The Iowa State Patrol issued an urgent plea for motorists to be extra careful over the coming weeks as we are in the midst of the “100 Deadliest Days.” It’s the time between Memorial Day and Labor Day when fatal crashes involving teenagers escalate.
The Centers for Disease Control and Prevention (CDC) ranks car crashes as the second-highest cause of teenage deaths, averaging nearly seven per day. That rate is significantly higher during the summer when school is out, and more young and inexperienced drivers are on the road.
Sobering statistics on teenage motorists
The CDC says drivers 16 to 19 years old are much more likely to be involved in a fatal crash than motorists 20 and older, three times more likely, according to their data. Distractions and lack of driving experience are significant factors. Others include:
- Drinking and driving
- Not wearing seat belts
- Drowsy driving
- Reckless driving
- Driving with teen passengers
- Nighttime driving
The CDC says inexperience is the biggest factor, as the crash risk for teens is highest during the first 90 days after receiving their license. While fatal crashes happen more often at night for all age groups, the risk is even higher for teens.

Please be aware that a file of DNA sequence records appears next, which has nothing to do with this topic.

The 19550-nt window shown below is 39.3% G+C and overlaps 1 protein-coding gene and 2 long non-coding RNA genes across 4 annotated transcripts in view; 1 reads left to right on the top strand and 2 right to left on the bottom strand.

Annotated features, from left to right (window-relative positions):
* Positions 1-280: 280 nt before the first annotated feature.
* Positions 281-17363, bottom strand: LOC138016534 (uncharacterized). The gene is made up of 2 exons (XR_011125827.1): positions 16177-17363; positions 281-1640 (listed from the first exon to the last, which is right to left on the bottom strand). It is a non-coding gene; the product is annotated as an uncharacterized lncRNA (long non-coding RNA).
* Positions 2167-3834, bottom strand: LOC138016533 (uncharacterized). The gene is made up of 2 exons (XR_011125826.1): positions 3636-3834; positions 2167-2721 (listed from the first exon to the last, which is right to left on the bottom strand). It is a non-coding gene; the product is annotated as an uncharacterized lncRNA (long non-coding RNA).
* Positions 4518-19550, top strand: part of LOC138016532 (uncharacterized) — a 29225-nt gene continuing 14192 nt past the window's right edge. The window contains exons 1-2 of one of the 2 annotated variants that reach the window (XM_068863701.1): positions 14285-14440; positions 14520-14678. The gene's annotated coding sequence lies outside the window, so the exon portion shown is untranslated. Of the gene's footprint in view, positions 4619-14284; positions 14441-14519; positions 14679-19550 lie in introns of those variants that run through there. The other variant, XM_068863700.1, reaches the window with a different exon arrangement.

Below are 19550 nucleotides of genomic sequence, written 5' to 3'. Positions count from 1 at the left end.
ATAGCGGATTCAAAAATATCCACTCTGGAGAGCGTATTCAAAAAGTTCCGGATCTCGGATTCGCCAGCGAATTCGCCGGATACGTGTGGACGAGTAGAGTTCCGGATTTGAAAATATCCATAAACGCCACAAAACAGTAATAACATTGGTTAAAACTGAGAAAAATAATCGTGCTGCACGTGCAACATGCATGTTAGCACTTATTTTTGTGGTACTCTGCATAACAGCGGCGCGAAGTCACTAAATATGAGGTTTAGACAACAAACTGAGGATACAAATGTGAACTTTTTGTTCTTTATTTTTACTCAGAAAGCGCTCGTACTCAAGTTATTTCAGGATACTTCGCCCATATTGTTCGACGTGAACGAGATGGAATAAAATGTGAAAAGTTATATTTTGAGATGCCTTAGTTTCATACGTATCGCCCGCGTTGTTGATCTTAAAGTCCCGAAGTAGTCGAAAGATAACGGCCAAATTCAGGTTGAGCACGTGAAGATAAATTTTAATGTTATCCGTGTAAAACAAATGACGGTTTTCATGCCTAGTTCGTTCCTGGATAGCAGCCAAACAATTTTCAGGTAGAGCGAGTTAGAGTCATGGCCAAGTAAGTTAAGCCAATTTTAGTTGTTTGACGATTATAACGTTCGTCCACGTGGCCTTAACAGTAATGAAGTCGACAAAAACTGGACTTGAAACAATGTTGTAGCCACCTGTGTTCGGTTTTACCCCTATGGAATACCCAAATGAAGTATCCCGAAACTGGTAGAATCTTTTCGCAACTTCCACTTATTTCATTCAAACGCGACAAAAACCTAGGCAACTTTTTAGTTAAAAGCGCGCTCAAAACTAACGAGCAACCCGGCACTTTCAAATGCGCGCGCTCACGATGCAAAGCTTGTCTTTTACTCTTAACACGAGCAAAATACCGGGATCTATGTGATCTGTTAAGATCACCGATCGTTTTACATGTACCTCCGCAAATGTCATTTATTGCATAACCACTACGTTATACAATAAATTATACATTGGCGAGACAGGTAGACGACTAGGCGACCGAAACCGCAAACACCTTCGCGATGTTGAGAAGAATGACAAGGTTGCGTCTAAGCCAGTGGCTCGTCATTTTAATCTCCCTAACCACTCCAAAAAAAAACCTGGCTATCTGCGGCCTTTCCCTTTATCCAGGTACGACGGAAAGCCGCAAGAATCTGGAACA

Parental guidance is crucial
Most car accidents are avoidable and result from negligence. That’s why parents are vital in helping their teens develop safe driving habits. Here are some tips to help your young driver stay safe:
- Ride with them for up to 50 hours after they get their license
- Pay attention to their actions and suggest how they can improve
- Ride with them at various times of the day, in light and heavy traffic and several types of weather
- Limit their nighttime driving early on
- Discuss the rationale behind traffic safety laws
- Don’t allow or limit teen passengers in the vehicle for the first few months
- Make sure they always wear their seat belt
Most of all, always be a good role model for safe driving practices even before they reach the age they can legally drive on their own. Your kids learn from your actions, and by providing clear and helpful advice, you can help keep them and everyone else safe.